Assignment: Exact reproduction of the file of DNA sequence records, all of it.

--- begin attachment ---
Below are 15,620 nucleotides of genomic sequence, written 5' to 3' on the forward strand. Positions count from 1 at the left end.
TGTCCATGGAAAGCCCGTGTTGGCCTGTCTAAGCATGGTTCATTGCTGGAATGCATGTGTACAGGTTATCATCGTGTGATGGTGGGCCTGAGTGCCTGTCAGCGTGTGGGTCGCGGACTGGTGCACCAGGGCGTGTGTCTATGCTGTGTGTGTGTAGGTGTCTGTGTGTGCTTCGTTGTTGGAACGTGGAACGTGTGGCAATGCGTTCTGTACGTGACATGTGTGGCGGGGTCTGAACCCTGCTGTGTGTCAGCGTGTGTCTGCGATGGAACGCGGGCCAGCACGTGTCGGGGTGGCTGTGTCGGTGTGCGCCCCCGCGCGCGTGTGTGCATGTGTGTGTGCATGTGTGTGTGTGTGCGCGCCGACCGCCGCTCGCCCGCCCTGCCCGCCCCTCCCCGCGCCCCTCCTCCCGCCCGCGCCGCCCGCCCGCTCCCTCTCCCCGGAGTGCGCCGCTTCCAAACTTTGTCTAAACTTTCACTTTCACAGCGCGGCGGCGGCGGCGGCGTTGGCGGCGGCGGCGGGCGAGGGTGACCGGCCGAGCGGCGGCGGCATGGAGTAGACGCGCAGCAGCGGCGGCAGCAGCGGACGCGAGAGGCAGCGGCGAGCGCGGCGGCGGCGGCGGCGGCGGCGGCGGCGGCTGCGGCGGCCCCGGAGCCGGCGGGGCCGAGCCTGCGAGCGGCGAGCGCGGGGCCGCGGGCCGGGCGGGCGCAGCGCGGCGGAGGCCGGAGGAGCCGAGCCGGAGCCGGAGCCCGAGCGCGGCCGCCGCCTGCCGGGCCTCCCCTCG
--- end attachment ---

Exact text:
Below are 15,620 nucleotides of genomic sequence, written 5' to 3' on the forward strand. Positions count from 1 at the left end.
TGTCCATGGAAAGCCCGTGTTGGCCTGTCTAAGCATGGTTCATTGCTGGAATGCATGTGTACAGGTTATCATCGTGTGATGGTGGGCCTGAGTGCCTGTCAGCGTGTGGGTCGCGGACTGGTGCACCAGGGCGTGTGTCTATGCTGTGTGTGTGTAGGTGTCTGTGTGTGCTTCGTTGTTGGAACGTGGAACGTGTGGCAATGCGTTCTGTACGTGACATGTGTGGCGGGGTCTGAACCCTGCTGTGTGTCAGCGTGTGTCTGCGATGGAACGCGGGCCAGCACGTGTCGGGGTGGCTGTGTCGGTGTGCGCCCCCGCGCGCGTGTGTGCATGTGTGTGTGCATGTGTGTGTGTGTGCGCGCCGACCGCCGCTCGCCCGCCCTGCCCGCCCCTCCCCGCGCCCCTCCTCCCGCCCGCGCCGCCCGCCCGCTCCCTCTCCCCGGAGTGCGCCGCTTCCAAACTTTGTCTAAACTTTCACTTTCACAGCGCGGCGGCGGCGGCGGCGTTGGCGGCGGCGGCGGGCGAGGGTGACCGGCCGAGCGGCGGCGGCATGGAGTAGACGCGCAGCAGCGGCGGCAGCAGCGGACGCGAGAGGCAGCGGCGAGCGCGGCGGCGGCGGCGGCGGCGGCGGCGGCGGCTGCGGCGGCCCCGGAGCCGGCGGGGCCGAGCCTGCGAGCGGCGAGCGCGGGGCCGCGGGCCGGGCGGGCGCAGCGCGGCGGAGGCCGGAGGAGCCGAGCCGGAGCCGGAGCCCGAGCGCGGCCGCCGCCTGCCGGGCCTCCCCTCG